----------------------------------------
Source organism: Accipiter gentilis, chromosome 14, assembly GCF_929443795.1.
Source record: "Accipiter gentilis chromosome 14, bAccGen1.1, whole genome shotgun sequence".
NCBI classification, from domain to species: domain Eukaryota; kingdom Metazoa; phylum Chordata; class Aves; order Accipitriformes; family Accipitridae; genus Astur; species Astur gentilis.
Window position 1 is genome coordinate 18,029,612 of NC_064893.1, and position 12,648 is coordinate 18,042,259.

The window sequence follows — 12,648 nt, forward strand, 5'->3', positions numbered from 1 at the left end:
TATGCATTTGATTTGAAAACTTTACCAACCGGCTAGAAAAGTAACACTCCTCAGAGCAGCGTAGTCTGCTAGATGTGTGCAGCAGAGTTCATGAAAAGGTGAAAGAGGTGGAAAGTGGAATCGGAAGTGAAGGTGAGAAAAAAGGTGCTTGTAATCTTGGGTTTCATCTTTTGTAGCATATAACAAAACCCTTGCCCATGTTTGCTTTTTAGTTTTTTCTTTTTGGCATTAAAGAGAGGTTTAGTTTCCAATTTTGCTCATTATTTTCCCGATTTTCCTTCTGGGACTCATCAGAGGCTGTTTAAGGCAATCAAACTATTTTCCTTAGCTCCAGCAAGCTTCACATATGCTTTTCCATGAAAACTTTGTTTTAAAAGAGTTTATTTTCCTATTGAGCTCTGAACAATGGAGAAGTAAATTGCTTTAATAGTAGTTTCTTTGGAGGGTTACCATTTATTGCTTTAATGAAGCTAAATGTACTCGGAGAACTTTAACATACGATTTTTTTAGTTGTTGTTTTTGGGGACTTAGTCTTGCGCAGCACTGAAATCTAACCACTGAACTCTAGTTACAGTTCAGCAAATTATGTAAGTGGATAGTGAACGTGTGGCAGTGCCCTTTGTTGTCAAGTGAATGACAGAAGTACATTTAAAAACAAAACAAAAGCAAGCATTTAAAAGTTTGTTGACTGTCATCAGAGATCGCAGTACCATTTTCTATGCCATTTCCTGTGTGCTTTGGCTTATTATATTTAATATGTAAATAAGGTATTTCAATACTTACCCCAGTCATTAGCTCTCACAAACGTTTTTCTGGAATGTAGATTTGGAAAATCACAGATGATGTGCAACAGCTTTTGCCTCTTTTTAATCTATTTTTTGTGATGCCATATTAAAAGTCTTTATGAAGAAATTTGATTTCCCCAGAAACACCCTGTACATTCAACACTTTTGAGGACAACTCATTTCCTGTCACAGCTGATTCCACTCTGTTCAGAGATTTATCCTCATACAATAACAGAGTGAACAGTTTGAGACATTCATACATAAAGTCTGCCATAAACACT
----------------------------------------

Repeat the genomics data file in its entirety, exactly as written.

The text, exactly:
Source organism: Accipiter gentilis, chromosome 14, assembly GCF_929443795.1.
Source record: "Accipiter gentilis chromosome 14, bAccGen1.1, whole genome shotgun sequence".
NCBI classification, from domain to species: domain Eukaryota; kingdom Metazoa; phylum Chordata; class Aves; order Accipitriformes; family Accipitridae; genus Astur; species Astur gentilis.
Window position 1 is genome coordinate 18,029,612 of NC_064893.1, and position 12,648 is coordinate 18,042,259.

The window sequence follows — 12,648 nt, forward strand, 5'->3', positions numbered from 1 at the left end:
TATGCATTTGATTTGAAAACTTTACCAACCGGCTAGAAAAGTAACACTCCTCAGAGCAGCGTAGTCTGCTAGATGTGTGCAGCAGAGTTCATGAAAAGGTGAAAGAGGTGGAAAGTGGAATCGGAAGTGAAGGTGAGAAAAAAGGTGCTTGTAATCTTGGGTTTCATCTTTTGTAGCATATAACAAAACCCTTGCCCATGTTTGCTTTTTAGTTTTTTCTTTTTGGCATTAAAGAGAGGTTTAGTTTCCAATTTTGCTCATTATTTTCCCGATTTTCCTTCTGGGACTCATCAGAGGCTGTTTAAGGCAATCAAACTATTTTCCTTAGCTCCAGCAAGCTTCACATATGCTTTTCCATGAAAACTTTGTTTTAAAAGAGTTTATTTTCCTATTGAGCTCTGAACAATGGAGAAGTAAATTGCTTTAATAGTAGTTTCTTTGGAGGGTTACCATTTATTGCTTTAATGAAGCTAAATGTACTCGGAGAACTTTAACATACGATTTTTTTAGTTGTTGTTTTTGGGGACTTAGTCTTGCGCAGCACTGAAATCTAACCACTGAACTCTAGTTACAGTTCAGCAAATTATGTAAGTGGATAGTGAACGTGTGGCAGTGCCCTTTGTTGTCAAGTGAATGACAGAAGTACATTTAAAAACAAAACAAAAGCAAGCATTTAAAAGTTTGTTGACTGTCATCAGAGATCGCAGTACCATTTTCTATGCCATTTCCTGTGTGCTTTGGCTTATTATATTTAATATGTAAATAAGGTATTTCAATACTTACCCCAGTCATTAGCTCTCACAAACGTTTTTCTGGAATGTAGATTTGGAAAATCACAGATGATGTGCAACAGCTTTTGCCTCTTTTTAATCTATTTTTTGTGATGCCATATTAAAAGTCTTTATGAAGAAATTTGATTTCCCCAGAAACACCCTGTACATTCAACACTTTTGAGGACAACTCATTTCCTGTCACAGCTGATTCCACTCTGTTCAGAGATTTATCCTCATACAATAACAGAGTGAACAGTTTGAGACATTCATACATAAAGTCTGCCATAAACACT